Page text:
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How Is Stomach Virus Spread: Doctors Warns of Highly Contagious Norovirus on the Rise in Midwest

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CHICAGO (WLS) -- A nasty stomach virus is on the rise in our area. It's something some may have already experienced but is also something others should watch out for.

Dr. Allison Bartlett is a pediatric infectious disease specialist with UChicago Medicine. She warns that hand sanitizer may not be enough to kill this virus.

"The Purrell that we've gotten so good at using during the pandemic is not as effective as good old fashioned soap and water soap, and water hand washing is really critical to interrupt transmission," Dr. Bartlett said. "And so is bleach-based cleaning products."

The CDC reports the Midwest had the highest average test positivity rate for norovirus as of Saturday, at over 19% - higher than any other week in the last year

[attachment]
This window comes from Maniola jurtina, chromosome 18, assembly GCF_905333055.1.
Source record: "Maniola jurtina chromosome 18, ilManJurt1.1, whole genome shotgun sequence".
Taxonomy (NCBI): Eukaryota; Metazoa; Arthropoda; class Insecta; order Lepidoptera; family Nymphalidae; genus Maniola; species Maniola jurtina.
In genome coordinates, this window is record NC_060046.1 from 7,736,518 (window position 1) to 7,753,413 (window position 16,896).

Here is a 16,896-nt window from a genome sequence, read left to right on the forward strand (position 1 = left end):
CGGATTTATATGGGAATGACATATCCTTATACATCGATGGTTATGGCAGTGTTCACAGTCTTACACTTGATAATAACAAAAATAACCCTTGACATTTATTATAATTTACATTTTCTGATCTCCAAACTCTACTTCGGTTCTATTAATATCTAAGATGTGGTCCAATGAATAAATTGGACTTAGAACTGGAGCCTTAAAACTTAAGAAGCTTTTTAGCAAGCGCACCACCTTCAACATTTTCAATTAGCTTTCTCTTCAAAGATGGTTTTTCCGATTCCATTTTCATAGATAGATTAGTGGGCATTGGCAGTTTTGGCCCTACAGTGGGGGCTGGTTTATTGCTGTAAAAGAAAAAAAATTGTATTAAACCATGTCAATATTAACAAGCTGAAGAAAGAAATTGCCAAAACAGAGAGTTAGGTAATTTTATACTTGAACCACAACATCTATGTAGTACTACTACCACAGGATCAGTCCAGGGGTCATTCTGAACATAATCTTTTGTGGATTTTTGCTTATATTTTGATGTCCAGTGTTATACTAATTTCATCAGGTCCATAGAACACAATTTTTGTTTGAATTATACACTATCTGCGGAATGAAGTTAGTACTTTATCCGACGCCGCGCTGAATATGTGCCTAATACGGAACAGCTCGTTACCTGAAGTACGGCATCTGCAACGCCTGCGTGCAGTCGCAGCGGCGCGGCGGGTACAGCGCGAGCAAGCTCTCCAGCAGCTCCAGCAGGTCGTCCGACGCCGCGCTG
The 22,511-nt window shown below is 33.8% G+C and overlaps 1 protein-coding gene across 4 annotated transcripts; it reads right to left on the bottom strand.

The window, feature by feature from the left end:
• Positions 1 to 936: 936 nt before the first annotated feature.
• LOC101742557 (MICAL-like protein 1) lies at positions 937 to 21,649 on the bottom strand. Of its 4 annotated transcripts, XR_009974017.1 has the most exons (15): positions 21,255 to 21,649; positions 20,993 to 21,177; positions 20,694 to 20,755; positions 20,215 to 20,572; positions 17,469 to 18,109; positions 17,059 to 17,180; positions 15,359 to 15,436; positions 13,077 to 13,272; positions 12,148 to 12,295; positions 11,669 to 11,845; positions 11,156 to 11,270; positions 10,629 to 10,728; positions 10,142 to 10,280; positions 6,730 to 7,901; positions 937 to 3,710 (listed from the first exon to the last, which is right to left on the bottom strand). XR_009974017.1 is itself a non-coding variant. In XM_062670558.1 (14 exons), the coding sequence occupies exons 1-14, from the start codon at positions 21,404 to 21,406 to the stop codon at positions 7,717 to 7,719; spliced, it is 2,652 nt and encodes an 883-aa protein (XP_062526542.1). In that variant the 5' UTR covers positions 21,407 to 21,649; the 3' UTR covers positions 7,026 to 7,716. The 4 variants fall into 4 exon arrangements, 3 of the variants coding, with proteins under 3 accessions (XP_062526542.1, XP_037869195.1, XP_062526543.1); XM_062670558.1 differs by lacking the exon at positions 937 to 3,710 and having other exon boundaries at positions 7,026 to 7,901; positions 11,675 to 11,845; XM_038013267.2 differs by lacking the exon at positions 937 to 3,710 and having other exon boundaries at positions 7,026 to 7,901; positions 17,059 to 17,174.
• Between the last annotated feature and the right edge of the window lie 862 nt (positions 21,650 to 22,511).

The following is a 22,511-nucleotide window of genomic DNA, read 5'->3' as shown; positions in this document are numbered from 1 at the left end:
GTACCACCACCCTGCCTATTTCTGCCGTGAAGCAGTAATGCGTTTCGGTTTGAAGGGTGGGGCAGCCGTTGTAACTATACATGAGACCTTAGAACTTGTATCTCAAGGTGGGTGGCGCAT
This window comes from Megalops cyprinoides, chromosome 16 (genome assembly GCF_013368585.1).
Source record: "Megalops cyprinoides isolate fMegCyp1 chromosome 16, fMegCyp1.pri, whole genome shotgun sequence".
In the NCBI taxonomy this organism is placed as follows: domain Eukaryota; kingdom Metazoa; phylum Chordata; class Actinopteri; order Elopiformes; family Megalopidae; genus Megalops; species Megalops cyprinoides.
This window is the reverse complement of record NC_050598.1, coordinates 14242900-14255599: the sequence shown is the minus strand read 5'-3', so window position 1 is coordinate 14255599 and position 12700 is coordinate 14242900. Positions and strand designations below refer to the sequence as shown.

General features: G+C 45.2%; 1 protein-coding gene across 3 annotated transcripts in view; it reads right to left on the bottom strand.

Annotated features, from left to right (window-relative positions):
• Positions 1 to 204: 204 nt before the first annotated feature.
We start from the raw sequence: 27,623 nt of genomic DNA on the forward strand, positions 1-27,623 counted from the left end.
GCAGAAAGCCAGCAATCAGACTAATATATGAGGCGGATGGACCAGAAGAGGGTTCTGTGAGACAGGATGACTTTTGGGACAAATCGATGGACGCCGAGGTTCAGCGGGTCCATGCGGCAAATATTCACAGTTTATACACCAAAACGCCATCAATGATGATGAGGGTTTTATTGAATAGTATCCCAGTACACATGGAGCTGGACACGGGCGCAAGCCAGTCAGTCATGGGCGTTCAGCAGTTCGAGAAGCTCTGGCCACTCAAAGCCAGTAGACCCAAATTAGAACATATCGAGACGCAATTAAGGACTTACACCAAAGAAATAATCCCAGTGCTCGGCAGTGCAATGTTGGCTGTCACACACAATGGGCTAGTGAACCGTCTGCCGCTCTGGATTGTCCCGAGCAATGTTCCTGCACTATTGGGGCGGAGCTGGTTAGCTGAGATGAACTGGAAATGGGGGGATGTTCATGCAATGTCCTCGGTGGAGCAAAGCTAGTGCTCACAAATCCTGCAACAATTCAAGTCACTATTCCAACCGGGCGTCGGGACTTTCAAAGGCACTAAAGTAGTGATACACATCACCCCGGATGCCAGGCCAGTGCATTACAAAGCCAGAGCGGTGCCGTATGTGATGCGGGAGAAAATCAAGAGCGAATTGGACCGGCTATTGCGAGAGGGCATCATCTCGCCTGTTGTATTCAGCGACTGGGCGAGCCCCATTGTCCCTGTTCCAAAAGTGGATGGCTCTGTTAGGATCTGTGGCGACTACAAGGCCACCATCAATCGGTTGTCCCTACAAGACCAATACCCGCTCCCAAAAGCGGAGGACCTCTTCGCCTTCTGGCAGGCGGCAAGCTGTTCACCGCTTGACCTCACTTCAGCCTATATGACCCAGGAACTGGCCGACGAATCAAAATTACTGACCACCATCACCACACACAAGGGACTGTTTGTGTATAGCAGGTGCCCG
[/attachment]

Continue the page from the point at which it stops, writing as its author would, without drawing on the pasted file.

"Additionally the CDC explains people with norovirus can shed billions of norovirus particles. And it only takes a few particles to get others sick."

"It is incredibly contagious," Dr. Bartlett said. "It's definitely been shown, for example, if you throw up, some of the viral particles get aerosolized and you can breathe them in."

"A lot of time, it tears through a house where baby will have it and within a day, anybody else who is in the house will get it as well," said Dr. Scott Goldstein, with Northwestern Children's Practice.

Dr. Goldstein has seen an increase in stomach virus cases in the last month. He recommends parents to keep their sick kiddos hydrated but be patient.

"You want them to eat and drink when they are feeling they can eat and drink, and that's usually when they've gone a decent about of time without any vomiting," he said.

Another expert emphasizes most patients with norovirus get better on their own, but if a patient - especially young children --- becomes dehydrated, listless and are not making tears or going to the bathroom -- parents should check with your child's doctor.

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Schedule13 Jun 2024